I think it is up to the individuals and families to fight to preserve their relationships. The church can sometimes divide, but it doesn’t have to, especially if everyone is more committed to maintaining relationships rather than being right. Respecting agency is key.
I think we like stories to tell each other and use as lessons and place meaning on them. I love your family story, thanks for sharing.
If the story is about the gospel, then Joseph Smith restoring selling keys can provide a framework for good stories within that vision. I doubt all generations afterwards were amazing and great and had no family problems or issues (except you and Nate, of course). I doubt the relatives back east just sat in luxury and had no stories to tell either.
But if the backdrop is about the gospel or the church, the family back east doesn’t fit in, and is left out. That doesn’t mean God cares less about them and who they become.
The paradox you mention is interesting to me. We want to seal some people with a great message of hope and love. And kinda ignore the rest that w can’t figure out and leave it to God to work out.
But dividing families seems so accepted for the cause of goodness and happiness. Like Nephi and family sneaking out in the middle of the night. Theread are some dark and loathsome family we just don’t want to mix with.
Or so we say in stories.
My guess is that how we all get sealed together in the next life will look very different than we talk about now. Whether we stay back east, or go west, there can be inspirational stories to honor our ancestors that did great things. While saints were building up the west, good things were happening back east too.
An important conversation,one I wish I’d been privy to thirty years ago. I then felt my primary purpose was to fulfil my then four callings, and support my husband in his two. Raising babies and working also, what got dropped was our service and support of my husband’s non-member parents. I deeply regret that, and now realise that serving them would have been a far more significant activity than that of fulfilling both ward and stake missionary activities.They were enemies of our church service, but I now understand why. Our children no longer have testimonies, and I understand now that I must prioritise my connection to them above all else.
Did Jesus promise division, or prophecy that it would happen?
When I chose to follow my Savior, I chose to do so even if that meant losing my parents, siblings, children, or spouse. Not all are prepared to choose Him over earthly familes, but in doing so, we can align ourselves with an eternal family worthy of EVERY sacrifice. As our earthly families make the same choice…that is when the sealing power takes effect.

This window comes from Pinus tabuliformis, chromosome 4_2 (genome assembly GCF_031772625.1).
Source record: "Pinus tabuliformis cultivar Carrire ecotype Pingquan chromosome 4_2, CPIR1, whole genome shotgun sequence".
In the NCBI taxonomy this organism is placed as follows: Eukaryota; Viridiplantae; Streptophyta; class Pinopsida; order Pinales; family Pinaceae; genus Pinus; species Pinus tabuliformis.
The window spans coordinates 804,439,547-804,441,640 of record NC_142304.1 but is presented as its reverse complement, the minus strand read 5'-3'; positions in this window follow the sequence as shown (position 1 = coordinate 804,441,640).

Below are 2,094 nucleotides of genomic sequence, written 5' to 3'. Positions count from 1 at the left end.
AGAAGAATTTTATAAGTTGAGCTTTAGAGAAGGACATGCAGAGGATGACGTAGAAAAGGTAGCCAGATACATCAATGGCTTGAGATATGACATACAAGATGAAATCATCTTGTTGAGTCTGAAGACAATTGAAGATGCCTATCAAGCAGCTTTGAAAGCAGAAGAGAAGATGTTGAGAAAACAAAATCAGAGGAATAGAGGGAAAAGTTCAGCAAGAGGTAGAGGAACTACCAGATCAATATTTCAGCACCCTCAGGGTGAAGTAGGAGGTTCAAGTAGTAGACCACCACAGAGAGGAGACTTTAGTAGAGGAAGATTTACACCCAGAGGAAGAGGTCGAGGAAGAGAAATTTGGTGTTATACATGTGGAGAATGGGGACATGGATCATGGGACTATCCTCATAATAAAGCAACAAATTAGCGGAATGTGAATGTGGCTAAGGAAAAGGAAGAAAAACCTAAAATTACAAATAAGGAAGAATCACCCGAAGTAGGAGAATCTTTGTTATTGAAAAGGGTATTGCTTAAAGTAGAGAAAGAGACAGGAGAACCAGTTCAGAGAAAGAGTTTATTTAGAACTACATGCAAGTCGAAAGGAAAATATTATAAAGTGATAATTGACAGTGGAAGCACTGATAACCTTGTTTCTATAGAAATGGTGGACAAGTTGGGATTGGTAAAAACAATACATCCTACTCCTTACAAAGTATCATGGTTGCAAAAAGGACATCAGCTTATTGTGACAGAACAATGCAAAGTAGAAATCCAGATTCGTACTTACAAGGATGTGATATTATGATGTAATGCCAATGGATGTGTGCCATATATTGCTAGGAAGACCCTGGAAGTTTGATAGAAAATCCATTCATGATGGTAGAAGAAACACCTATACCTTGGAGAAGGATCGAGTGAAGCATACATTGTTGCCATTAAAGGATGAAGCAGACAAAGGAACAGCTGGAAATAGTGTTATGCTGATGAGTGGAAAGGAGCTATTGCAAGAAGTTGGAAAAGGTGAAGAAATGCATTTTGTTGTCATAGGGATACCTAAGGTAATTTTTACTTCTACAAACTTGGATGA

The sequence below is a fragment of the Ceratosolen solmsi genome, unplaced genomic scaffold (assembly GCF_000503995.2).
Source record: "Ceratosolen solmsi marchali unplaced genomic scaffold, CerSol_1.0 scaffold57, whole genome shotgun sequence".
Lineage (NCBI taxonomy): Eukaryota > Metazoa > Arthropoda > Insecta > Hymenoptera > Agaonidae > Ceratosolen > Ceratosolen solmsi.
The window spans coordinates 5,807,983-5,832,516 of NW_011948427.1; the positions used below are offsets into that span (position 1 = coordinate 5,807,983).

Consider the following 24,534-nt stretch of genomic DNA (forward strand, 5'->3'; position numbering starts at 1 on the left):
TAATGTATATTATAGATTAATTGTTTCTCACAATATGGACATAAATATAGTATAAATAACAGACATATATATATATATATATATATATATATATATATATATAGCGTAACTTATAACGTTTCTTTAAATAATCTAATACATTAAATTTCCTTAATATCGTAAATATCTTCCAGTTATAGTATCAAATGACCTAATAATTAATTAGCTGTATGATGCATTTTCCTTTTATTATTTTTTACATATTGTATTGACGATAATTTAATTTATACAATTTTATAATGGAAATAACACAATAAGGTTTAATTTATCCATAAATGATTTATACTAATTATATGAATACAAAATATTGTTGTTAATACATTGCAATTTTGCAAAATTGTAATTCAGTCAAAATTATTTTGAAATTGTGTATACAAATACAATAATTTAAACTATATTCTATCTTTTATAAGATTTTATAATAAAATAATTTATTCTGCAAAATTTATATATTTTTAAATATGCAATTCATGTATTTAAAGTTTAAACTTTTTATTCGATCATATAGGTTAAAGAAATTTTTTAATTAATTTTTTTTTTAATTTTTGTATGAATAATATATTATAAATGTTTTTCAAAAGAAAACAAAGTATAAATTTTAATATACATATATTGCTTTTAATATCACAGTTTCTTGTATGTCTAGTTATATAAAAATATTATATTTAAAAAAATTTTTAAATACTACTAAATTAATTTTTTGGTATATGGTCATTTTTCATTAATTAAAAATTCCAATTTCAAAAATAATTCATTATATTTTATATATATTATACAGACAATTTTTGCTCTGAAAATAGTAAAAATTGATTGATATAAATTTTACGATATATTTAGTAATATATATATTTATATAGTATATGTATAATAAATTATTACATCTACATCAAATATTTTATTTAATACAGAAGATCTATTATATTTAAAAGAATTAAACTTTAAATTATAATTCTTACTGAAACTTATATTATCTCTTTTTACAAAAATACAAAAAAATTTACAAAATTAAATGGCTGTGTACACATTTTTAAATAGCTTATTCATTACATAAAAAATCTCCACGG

I guess I am going to find out on a personal basis the answers to Nate’s 3 questions pretty soon. My daughter is engaged to marry a really nice guy who is “unaffiliated” with any religious group. She is an 8th generation Mormon on one line and back 6 generations has all 64 Utah pioneer ancestors.
Her fiance has attended one LDS meeting and it did nothing for him. The people were nice. But people can be nice at frat parties.
Does the LDS church only want to have a few extremely zealous and busy members distinctly separated from the messy rest of society? Or does it want to have a bigger tent that would include some of our relatives with more exceptions and problems?
What do we have to offer for less valiant believers and non-believers? Community, service (both ways), refuge, help raising children, entertainment?
Being nowhere near the Mormon Corridor, I mainly see it tearing up families when people join and their kids marriages are considered “exclusive to Mormons.” For the life of me I don’t know why in the US they don’t allow a civil marriage and then a temple sealing a few days later. That simple change would be nearly as effective as the missionary surge in moving work long.
My parents are both converts and temple marriages has absolutely made the family relationships on both sides, “us and them”.
I think it was part me teaching them about the church in small ways, part them seeing me live it and part that as a family we suffered a significant death, which made everyone look for answers as the why? You can never answer the why, but you can come to some sort of acceptance in time.
A Happy Hubby,
Take heart. I feel that eventually, with the spread of gay marriage and the government’s enforcement of it, the Church will have no choice but to get out of the marriage business altogether, and members in the United States will have to get married civilly first, just like members elsewhere. (In other words, the United States is the only country which “counts” sealings as marriages.)
FWIW, I say this as a full supporter of gay marriage.